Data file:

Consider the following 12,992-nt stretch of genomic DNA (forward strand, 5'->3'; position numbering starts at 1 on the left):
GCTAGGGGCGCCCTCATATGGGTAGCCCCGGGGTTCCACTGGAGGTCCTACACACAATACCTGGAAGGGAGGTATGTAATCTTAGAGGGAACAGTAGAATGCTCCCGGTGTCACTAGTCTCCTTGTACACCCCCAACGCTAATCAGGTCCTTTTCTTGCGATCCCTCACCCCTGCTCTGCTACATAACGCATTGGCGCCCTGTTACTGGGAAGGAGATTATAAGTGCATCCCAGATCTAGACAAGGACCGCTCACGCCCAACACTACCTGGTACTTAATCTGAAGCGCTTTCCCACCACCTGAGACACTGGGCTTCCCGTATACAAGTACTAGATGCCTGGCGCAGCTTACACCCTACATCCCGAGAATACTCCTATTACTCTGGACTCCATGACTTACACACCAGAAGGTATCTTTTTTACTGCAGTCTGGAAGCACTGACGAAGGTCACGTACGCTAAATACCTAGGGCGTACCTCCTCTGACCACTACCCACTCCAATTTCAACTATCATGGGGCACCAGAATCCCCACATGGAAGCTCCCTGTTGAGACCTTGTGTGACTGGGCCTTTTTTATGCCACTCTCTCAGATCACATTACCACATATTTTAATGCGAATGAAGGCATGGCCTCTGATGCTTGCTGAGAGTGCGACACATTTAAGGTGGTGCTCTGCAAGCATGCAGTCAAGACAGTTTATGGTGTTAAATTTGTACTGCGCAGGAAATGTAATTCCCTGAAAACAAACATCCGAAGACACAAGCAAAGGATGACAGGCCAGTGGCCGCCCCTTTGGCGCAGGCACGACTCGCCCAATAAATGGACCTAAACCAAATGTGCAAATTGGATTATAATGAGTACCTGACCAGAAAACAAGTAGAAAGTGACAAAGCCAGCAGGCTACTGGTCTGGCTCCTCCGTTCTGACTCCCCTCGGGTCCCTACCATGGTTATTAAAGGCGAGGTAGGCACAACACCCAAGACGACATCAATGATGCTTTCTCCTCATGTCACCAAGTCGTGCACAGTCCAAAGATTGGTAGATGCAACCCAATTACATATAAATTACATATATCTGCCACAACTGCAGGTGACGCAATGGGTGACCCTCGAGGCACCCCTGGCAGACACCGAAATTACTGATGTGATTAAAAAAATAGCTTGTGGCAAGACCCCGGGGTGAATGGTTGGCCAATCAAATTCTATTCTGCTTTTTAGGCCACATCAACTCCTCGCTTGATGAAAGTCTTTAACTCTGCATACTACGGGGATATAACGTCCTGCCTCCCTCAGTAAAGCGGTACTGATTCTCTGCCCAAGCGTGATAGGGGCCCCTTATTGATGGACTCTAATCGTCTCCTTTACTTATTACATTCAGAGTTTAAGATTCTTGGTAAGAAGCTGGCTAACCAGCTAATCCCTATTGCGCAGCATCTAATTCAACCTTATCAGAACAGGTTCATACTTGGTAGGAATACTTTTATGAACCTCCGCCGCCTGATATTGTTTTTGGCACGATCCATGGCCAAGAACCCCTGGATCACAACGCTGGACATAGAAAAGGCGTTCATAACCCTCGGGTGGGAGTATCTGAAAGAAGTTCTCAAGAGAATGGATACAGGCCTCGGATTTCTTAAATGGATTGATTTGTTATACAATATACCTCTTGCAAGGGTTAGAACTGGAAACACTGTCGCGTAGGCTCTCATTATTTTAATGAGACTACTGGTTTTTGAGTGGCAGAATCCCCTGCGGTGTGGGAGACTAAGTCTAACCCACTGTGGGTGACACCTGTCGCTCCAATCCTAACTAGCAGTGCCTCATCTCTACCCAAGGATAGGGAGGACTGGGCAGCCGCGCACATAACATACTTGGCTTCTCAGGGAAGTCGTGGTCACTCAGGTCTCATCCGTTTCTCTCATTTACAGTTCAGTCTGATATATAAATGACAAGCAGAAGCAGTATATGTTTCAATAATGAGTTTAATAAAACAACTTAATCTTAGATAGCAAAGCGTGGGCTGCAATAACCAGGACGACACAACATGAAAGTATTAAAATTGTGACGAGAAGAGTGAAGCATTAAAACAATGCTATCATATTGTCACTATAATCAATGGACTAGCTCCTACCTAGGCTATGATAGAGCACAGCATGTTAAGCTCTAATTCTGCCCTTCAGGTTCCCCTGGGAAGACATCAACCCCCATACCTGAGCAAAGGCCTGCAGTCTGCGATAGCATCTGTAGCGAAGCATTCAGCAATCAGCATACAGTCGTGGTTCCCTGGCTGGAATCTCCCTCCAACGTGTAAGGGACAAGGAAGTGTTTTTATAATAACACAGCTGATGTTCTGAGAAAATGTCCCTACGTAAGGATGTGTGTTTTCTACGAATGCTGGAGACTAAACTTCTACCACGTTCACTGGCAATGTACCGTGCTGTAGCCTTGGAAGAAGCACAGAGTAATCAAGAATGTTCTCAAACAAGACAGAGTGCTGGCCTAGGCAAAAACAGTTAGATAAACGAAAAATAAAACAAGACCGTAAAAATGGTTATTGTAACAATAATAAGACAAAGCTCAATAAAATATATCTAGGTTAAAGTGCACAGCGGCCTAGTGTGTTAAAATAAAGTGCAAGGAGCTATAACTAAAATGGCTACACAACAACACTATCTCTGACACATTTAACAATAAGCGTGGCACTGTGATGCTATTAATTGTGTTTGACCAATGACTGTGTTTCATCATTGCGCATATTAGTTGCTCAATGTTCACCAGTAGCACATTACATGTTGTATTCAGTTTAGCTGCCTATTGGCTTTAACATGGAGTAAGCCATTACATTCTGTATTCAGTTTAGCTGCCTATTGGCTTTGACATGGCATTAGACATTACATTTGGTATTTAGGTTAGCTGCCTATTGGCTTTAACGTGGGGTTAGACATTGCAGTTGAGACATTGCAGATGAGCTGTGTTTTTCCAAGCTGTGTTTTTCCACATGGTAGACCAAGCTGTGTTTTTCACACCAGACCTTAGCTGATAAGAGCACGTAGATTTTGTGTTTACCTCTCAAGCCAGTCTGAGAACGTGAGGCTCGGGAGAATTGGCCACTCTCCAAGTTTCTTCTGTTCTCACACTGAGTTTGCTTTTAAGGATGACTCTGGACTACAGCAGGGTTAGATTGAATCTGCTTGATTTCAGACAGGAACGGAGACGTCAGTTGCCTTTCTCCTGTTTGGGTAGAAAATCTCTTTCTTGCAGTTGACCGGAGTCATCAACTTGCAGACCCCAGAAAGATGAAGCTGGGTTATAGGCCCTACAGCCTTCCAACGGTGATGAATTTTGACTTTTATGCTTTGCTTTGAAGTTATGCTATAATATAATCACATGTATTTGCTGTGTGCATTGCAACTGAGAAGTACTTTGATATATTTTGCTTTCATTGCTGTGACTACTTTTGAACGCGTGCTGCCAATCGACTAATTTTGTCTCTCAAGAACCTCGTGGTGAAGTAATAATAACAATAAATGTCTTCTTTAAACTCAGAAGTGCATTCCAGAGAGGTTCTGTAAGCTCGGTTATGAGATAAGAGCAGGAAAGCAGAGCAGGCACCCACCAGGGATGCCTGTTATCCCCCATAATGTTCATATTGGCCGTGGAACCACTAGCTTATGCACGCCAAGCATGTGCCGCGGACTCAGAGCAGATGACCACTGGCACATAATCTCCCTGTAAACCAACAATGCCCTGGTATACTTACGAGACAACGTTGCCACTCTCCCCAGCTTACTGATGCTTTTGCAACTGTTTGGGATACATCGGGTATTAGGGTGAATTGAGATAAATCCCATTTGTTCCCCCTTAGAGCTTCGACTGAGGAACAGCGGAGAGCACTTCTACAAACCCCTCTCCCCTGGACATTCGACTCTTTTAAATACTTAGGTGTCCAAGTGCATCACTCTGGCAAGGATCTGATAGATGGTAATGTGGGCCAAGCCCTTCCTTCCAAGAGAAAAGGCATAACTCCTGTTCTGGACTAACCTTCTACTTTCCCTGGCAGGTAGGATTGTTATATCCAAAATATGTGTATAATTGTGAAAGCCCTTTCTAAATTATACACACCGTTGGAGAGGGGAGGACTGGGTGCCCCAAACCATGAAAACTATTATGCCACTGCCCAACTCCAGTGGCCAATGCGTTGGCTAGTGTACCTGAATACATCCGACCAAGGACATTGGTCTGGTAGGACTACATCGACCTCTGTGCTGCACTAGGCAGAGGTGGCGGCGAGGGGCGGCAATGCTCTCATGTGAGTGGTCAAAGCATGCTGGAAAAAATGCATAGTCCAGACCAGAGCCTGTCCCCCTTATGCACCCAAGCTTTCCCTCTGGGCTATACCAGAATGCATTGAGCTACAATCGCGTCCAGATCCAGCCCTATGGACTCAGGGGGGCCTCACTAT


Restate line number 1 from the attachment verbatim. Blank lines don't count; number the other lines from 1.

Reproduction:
Consider the following 12,992-nt stretch of genomic DNA (forward strand, 5'->3'; position numbering starts at 1 on the left):